ATLANTA — Even before the last of the confetti fell from the sky — hell, even before Tua Tagovailoa’s final pass arced through the night into a wide-open DeVonta Smith’s hands, giving Alabama a 26-23 overtime national championship win over the University of Georgia — the question was there:
How many more of these heartbreaks can the state of Georgia take? Seriously, is this entire state (expletive)ing cursed?
Let’s run through the nightmares. The Braves spent most of the 1990s and early 2000s looking across the field as other teams danced on their grave in October. The Hawks have spent the better part of four decades playing the role of first henchman iced by great teams, from Bird’s Celtics to LeBron’s Cavs. The Thrashers never even won a damn playoff game before vanishing into the Canadian night. And all that heartbreak — hundreds of seasons, few enough championships to fit into a shoebox — was nothing compared to what’s hit this city in the past 11 months.
You know what’s next. The Atlanta Falcons, the team that owns the joint where Monday’s national championship unfolded, blew a lead — say it with us, 28-3 — to the New England Patriots in last year’s Super Bowl. And now this: The University of Georgia, leading by 13 points at halftime, by 10 points with less than 10 minutes remaining, by seven points with less than four minutes remaining … only to watch in horror as a national championship fluttered through its fingers. It’s not just the fact of losing, it’s the manner: having the Last Boss on the ropes, staggering, only to let it all slip away. There’s nothing more cruel than a loss that tramples your heart and your hopes to shards.
Just to make sure that knife was good and twisted, just to ensure that no internal organs went unsliced, the football gods didn’t allow Georgia to expire in regulation time; no, the gods kept the Dawgs alive to torture them just a little … bit … longer. When Alabama’s Alex Pappanastos hooked a 34-yard would-be game-winner as time expired, the entire Georgia fanbase — which seemed to comprise three-quarters of the Mercedes-Benz audience — exhaled loud enough to crack open the dome on the still-new stadium. Overtime! Georgia had been here before, just last week against Oklahoma! The Dawgs could still win this one too!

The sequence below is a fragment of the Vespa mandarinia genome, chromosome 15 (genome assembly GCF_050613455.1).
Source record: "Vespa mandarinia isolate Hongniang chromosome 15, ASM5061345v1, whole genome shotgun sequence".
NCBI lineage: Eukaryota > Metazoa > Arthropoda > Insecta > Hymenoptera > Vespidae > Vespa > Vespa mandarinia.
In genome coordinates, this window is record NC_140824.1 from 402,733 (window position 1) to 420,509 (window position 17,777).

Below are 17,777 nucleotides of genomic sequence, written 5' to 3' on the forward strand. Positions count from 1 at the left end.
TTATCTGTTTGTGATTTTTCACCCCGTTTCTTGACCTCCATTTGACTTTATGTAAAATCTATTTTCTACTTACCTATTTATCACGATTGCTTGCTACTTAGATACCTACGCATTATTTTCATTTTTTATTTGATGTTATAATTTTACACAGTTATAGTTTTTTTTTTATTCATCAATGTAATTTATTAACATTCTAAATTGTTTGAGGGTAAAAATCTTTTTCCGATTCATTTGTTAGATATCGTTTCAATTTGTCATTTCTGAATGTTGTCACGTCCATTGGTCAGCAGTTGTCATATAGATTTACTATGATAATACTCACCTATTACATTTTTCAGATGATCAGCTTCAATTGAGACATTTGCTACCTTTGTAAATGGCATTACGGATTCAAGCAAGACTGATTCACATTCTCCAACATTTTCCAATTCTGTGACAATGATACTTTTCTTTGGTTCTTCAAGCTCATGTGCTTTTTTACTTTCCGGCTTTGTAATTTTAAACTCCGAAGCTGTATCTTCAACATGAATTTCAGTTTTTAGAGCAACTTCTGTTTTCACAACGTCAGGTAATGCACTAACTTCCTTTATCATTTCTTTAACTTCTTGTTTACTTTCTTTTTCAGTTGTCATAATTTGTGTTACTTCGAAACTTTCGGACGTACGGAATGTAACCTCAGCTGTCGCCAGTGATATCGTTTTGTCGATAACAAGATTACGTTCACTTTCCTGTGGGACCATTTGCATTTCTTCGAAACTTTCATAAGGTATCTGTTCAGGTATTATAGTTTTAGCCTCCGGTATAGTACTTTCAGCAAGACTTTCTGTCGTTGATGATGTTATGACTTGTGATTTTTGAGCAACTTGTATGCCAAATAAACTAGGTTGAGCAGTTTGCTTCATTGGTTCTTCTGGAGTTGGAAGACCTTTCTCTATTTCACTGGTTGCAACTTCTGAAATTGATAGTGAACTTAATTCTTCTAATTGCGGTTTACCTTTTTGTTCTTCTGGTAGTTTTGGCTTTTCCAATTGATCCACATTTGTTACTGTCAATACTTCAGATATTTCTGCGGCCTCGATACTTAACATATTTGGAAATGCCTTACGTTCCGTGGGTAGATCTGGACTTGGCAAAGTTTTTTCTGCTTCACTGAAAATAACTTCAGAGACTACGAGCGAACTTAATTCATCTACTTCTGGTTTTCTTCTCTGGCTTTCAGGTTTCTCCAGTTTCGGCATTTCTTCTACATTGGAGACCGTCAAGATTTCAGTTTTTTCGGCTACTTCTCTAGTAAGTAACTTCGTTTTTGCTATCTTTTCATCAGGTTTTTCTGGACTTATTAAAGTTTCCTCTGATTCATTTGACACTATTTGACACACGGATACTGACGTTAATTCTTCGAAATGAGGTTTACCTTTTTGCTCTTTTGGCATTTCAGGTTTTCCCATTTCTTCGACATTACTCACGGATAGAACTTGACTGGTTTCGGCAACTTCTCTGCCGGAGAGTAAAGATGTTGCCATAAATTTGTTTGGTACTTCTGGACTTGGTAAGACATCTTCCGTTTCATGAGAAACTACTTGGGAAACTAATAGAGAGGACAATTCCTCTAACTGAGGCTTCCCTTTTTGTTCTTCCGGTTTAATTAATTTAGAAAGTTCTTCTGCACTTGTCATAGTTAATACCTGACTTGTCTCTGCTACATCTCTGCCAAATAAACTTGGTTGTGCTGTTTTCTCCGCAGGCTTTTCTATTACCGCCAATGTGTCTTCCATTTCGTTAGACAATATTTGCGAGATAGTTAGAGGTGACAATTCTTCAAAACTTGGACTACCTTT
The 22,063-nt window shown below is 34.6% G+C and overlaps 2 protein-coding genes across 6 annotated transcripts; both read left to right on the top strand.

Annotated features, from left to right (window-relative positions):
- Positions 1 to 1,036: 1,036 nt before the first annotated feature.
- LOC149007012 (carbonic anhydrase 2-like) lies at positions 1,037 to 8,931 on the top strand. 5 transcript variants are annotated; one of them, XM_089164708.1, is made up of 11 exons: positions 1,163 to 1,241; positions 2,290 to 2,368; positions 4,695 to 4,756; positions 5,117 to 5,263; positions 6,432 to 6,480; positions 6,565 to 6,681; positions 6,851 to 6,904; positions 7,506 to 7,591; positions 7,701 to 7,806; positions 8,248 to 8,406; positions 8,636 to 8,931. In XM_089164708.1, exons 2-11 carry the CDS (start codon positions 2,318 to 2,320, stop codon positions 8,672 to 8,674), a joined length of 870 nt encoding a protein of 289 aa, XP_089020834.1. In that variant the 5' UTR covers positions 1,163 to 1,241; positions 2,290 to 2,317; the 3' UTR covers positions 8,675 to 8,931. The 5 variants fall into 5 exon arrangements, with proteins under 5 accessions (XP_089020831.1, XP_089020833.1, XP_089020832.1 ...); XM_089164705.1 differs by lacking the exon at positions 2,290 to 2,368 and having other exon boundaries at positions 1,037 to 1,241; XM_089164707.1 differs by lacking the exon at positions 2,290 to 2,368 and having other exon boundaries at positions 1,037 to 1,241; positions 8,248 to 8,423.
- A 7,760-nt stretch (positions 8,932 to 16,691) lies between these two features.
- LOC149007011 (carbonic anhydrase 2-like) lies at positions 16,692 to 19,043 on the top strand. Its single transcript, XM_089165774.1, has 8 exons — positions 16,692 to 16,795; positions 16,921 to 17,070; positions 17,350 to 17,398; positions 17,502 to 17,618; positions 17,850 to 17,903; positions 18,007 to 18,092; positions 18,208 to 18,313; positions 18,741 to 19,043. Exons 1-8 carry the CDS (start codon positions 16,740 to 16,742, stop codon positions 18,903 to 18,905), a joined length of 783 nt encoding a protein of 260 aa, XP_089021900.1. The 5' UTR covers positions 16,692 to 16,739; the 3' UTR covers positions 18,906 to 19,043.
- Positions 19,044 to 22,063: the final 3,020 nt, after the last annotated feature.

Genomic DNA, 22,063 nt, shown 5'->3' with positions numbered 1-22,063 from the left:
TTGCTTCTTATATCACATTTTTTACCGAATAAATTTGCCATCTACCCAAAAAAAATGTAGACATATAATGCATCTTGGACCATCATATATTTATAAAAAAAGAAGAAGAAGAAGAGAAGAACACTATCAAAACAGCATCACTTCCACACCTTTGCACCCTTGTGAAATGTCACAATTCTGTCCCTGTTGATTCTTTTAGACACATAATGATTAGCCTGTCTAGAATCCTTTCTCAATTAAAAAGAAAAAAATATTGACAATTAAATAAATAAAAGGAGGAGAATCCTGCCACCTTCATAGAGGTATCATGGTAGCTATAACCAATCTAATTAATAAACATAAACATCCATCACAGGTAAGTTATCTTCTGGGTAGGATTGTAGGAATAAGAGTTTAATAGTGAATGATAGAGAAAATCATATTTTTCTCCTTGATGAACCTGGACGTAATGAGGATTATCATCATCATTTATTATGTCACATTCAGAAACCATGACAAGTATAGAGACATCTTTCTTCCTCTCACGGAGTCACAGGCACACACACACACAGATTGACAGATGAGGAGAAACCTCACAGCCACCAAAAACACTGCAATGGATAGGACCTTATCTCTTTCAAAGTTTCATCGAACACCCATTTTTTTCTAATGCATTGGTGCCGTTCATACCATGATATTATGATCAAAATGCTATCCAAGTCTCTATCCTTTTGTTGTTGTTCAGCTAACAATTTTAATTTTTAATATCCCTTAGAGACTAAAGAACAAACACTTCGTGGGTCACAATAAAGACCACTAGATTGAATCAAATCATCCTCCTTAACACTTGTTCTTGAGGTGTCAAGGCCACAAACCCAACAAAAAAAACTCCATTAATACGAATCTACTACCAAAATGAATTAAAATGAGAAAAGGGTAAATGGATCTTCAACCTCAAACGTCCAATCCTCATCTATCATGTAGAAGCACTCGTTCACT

As it turned out, overtime only prolonged the agony from wrenching to unimaginable levels. When the end came, it came quickly, Tagovailoa rebounding from a near-catastrophic sack to spot Smith wide open in the end zone. Boom, touchdown, fireworks, confetti, Alabama band exploding in delirium, Georgia players plodding toward the tunnel … all within a space of 60 seconds. Hope to terror to agony in the time it takes you to read this sentence.
As crews assembled a championship stage at midfield and “Sweet Home Alabama” piped through the MBS speakers, Georgia players slowly filed off the field, their cleats ankle-deep in confetti and streamers. Cornerback Deandre Baker waved to the Georgia band still playing, the cheerleaders still cheering, the Bulldog faithful applauding with vacant eyes. Linebacker Monty Rice just stared over at the far sideline as Alabama players and alumni exulted in the cascade of confetti.
Fans gathered outside the Georgia locker room, many crying openly. Just inside the Georgia locker room door, tight end Jeb Blazevich spoke to reporters, his eyes rimmed with tears. “I’m going to miss Georgia,” the senior said, his voice cracking.
At the other end of the locker room, linebacker Davin Bellamy — still only a few minutes removed from the overtime sack of Tagovailoa that pushed Alabama to the edge of the precipice — worked over what could have been, a conversation he’ll likely have with himself a lot over the next few weeks, months and years.
“You stop them [on second down], it’s third-and-26, it’s a whole ‘nother ball game,” he said. “You try to play the ball and … damn,” he finished after a long pause.
Most players spoke in voices barely above a whisper. The one exception? Quarterback Jake Fromm, all of 19 years old, standing up in front of the largest crescent of lights and mics in the locker room. He looked into every lens, he answered every question, crediting Alabama, sticking up for his defense, paying respect to the running back tandem of Nick Chubb and Sony Michel that brought him right to the edge of triumph.
“It’s terrible,” Fromm said of the pain of loss. “It’s not where I want to be, but I have to trust in God’s plan.” If there’s any hope to be taken from this miserable night, it’s this: Fromm, a true freshman, proved himself a capable leader for the foreseeable future in Athens.
He’ll be back, and with him, the redshirt freshmen who waited outside the locker room. They sat silently on the floor or leaned against the wall, some checking their phones, some staring into space. As Bulldogs fans walked silently past, O-lineman Daniel Gothard pressed his forehead against a doorframe and sobbed, his 300-plus-pound frame wracked with sorrow.
“Y’all a bunch of Damn! Good! Dawgs!” one fan yelled, summoning a classic Georgia call-to-arms that echoed through the halls. It was the right thing to say. It was a nice sentiment. But it wasn’t enough. On this night, in this state, it wasn’t anywhere close to enough.
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